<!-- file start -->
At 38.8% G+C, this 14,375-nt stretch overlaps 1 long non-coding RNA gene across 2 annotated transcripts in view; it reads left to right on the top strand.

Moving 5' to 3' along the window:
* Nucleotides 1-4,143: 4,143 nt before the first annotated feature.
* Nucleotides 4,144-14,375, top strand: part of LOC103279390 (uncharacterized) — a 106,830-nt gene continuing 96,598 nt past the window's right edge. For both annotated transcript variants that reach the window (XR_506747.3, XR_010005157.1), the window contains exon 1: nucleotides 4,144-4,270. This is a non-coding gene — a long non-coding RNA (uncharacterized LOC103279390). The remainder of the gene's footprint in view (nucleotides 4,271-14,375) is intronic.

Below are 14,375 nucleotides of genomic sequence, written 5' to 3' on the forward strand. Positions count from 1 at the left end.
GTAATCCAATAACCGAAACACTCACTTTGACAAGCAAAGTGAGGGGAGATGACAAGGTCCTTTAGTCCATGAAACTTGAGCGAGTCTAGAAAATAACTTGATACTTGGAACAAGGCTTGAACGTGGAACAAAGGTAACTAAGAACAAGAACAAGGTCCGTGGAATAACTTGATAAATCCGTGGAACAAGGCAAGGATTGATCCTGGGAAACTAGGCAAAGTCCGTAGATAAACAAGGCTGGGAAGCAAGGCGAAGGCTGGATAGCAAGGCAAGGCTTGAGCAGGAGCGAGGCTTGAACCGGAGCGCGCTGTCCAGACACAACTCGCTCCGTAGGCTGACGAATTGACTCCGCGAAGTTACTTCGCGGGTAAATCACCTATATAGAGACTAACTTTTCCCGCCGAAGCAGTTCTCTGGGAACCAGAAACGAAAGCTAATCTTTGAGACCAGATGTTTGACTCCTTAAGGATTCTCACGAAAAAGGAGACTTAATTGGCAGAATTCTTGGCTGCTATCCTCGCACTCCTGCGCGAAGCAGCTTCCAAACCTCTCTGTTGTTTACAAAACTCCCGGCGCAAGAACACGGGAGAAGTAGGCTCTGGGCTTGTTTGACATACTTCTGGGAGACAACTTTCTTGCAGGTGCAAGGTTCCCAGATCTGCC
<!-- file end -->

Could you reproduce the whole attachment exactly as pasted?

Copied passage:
At 38.8% G+C, this 14,375-nt stretch overlaps 1 long non-coding RNA gene across 2 annotated transcripts in view; it reads left to right on the top strand.

Moving 5' to 3' along the window:
* Nucleotides 1-4,143: 4,143 nt before the first annotated feature.
* Nucleotides 4,144-14,375, top strand: part of LOC103279390 (uncharacterized) — a 106,830-nt gene continuing 96,598 nt past the window's right edge. For both annotated transcript variants that reach the window (XR_506747.3, XR_010005157.1), the window contains exon 1: nucleotides 4,144-4,270. This is a non-coding gene — a long non-coding RNA (uncharacterized LOC103279390). The remainder of the gene's footprint in view (nucleotides 4,271-14,375) is intronic.

Below are 14,375 nucleotides of genomic sequence, written 5' to 3' on the forward strand. Positions count from 1 at the left end.
GTAATCCAATAACCGAAACACTCACTTTGACAAGCAAAGTGAGGGGAGATGACAAGGTCCTTTAGTCCATGAAACTTGAGCGAGTCTAGAAAATAACTTGATACTTGGAACAAGGCTTGAACGTGGAACAAAGGTAACTAAGAACAAGAACAAGGTCCGTGGAATAACTTGATAAATCCGTGGAACAAGGCAAGGATTGATCCTGGGAAACTAGGCAAAGTCCGTAGATAAACAAGGCTGGGAAGCAAGGCGAAGGCTGGATAGCAAGGCAAGGCTTGAGCAGGAGCGAGGCTTGAACCGGAGCGCGCTGTCCAGACACAACTCGCTCCGTAGGCTGACGAATTGACTCCGCGAAGTTACTTCGCGGGTAAATCACCTATATAGAGACTAACTTTTCCCGCCGAAGCAGTTCTCTGGGAACCAGAAACGAAAGCTAATCTTTGAGACCAGATGTTTGACTCCTTAAGGATTCTCACGAAAAAGGAGACTTAATTGGCAGAATTCTTGGCTGCTATCCTCGCACTCCTGCGCGAAGCAGCTTCCAAACCTCTCTGTTGTTTACAAAACTCCCGGCGCAAGAACACGGGAGAAGTAGGCTCTGGGCTTGTTTGACATACTTCTGGGAGACAACTTTCTTGCAGGTGCAAGGTTCCCAGATCTGCC